C) Reduces zero shifting as a result of foundation distortion. This is a major and poorly understood problem in conveyor weighing in particular. Aside from well known “belt errors” generated through the load receptor side of the system, significant zero shifts can occur through the foundation side of the system if the supporting frame structure underneath yields under load or settles over time. Loss In Weight feeders are particularly sensitive to foundation distortion owing to their reliance on exceptionally high measurement resolution and frequent load sampling. Thayer Scale’s “Cable Scale Suspension Systems” have proven effective where the weighing system is hung from overhead structures, supported on wheels, or moved about by forklift.
D) Provides preferred access location of load cell for inspection or removal. Load receptor does not have to be disturbed. Very important on conveyor scales, where the re-alignment of idlers necessitated by load cell removal is a dreaded task, or on Loss In Weight feeders, where there is oftentimes a need to remove the volumetric feeder and its connections first.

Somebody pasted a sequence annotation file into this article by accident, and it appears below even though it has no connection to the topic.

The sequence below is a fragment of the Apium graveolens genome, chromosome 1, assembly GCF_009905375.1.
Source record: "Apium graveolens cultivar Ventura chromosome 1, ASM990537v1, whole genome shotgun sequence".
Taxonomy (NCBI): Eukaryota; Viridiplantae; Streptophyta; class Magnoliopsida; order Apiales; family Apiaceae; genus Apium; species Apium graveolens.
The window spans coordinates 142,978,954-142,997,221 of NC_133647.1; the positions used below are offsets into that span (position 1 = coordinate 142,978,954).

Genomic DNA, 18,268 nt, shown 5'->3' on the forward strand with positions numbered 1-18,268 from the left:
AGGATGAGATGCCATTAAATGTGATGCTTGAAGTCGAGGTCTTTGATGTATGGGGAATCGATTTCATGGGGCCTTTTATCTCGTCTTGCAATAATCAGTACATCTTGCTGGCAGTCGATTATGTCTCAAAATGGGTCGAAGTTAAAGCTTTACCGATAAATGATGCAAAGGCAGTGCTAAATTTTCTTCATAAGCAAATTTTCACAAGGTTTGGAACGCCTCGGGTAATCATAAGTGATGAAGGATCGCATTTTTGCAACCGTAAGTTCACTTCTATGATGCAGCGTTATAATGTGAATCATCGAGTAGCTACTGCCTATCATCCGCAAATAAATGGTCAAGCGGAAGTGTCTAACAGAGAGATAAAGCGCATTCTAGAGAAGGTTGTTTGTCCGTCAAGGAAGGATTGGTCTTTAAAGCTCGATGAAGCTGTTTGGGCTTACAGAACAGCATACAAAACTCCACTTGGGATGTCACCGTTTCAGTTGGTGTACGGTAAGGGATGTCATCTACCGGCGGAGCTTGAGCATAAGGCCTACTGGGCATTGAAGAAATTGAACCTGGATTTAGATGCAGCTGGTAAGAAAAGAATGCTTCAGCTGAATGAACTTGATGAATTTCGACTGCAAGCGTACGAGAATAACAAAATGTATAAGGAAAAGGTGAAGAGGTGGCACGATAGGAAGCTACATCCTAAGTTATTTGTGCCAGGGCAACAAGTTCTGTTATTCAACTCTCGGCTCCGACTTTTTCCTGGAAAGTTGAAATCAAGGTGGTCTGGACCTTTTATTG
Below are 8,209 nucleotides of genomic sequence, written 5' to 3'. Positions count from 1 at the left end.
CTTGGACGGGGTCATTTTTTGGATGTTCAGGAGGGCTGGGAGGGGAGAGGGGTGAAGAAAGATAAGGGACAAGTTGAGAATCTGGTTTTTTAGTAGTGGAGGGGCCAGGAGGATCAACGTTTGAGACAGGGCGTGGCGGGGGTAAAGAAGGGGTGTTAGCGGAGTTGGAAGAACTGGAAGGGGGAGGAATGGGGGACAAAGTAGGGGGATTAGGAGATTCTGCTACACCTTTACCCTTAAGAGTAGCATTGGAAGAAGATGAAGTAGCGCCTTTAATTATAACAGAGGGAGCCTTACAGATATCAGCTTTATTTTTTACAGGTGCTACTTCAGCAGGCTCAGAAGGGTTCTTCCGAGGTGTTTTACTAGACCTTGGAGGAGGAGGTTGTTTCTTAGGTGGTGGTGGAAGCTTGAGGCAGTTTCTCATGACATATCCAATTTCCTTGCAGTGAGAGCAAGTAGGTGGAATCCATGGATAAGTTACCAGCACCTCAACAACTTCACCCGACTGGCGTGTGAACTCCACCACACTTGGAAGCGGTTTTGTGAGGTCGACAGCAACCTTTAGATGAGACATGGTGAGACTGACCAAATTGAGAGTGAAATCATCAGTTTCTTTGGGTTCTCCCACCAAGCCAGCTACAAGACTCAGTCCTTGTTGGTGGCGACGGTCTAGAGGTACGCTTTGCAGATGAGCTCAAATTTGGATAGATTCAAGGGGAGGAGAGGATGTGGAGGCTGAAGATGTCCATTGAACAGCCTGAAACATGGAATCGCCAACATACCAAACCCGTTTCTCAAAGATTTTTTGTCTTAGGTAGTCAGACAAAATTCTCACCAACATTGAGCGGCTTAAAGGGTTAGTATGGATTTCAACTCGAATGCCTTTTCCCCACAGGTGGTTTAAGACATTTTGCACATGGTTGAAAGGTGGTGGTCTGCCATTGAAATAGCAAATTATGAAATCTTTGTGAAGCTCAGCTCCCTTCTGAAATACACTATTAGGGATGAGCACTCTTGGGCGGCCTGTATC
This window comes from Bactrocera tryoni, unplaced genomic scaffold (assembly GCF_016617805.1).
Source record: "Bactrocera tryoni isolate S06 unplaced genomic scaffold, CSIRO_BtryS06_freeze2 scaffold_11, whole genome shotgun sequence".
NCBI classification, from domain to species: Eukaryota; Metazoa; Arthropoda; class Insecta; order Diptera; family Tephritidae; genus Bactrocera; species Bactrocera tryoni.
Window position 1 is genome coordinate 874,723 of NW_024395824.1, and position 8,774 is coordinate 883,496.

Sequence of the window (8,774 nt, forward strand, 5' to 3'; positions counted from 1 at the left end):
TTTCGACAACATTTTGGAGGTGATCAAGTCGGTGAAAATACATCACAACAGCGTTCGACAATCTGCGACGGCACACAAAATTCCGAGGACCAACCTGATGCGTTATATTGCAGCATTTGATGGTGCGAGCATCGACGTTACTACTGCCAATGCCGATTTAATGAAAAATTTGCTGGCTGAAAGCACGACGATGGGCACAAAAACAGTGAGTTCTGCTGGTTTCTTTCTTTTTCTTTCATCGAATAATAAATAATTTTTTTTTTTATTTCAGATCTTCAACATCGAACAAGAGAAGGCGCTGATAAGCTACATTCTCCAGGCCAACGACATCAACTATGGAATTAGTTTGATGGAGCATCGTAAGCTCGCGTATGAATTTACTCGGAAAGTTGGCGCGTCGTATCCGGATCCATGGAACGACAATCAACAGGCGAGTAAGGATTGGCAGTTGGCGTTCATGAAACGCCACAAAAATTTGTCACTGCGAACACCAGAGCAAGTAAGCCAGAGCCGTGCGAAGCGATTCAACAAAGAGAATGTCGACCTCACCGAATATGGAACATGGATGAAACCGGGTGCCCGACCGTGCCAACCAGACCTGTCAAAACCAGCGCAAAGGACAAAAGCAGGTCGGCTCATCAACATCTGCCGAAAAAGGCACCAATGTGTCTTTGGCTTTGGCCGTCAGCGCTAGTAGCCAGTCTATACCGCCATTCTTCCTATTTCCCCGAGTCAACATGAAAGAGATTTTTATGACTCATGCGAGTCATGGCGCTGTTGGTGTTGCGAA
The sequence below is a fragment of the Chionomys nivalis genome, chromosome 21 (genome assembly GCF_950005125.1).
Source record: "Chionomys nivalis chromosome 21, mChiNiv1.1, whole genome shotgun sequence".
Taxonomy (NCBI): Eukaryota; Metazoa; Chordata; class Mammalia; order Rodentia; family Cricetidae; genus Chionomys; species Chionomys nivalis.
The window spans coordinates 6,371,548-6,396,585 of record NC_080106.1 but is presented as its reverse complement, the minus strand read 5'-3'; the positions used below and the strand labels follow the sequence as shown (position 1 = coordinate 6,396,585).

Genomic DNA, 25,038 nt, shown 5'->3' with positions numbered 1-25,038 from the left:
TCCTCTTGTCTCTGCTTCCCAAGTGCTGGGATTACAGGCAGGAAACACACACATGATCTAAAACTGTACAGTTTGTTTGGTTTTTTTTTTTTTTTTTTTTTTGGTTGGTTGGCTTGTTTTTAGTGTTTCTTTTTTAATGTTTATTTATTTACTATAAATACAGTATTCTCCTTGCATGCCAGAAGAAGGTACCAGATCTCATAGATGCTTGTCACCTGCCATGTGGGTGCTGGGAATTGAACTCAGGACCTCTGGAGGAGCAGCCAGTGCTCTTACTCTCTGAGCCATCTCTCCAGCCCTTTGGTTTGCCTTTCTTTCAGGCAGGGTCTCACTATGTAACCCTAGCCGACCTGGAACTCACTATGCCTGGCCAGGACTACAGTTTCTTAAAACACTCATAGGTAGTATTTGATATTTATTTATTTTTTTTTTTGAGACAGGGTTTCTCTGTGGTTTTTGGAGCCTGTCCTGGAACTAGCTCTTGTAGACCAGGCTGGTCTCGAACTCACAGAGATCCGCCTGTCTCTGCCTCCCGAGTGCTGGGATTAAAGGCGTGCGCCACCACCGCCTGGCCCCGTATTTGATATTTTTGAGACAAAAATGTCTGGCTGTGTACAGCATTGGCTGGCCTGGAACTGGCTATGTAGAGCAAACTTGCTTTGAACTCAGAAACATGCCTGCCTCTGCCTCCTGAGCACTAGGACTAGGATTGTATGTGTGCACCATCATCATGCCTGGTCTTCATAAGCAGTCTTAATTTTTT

E) Simplifies the application of Test Weights for calibration checking. The FMSS can be configured to accept automatic means for applying and storing weights initiated from a remote location. This is a preferred system where quality control procedures dictate “Calibration Status” printouts on production reports.
F) Provides for lower signal velocity and acceleration under dynamic conditions. In conveyor weighing, a multiple idler FMSS having a symmetrical sensitivity gradient across the longitudinal axis of the scale can provide accurate weighing at speeds in excess of 500-600 fpm. This is possible because as material rapidly crosses the suspension system, the force experienced at the load cell is changing at a relatively slow rate.
G) Negates the effects of vibration. Weigh feeder and belt scales can be subjected to vibration produced by many different sources. In standard design weighing systems this vibration is transferred through the support structure into the load cell and the electronics reads this vibration (motion) as meaningless weight variations. FMSS technology makes the load cell virtually immune to the detrimental effects of vibration.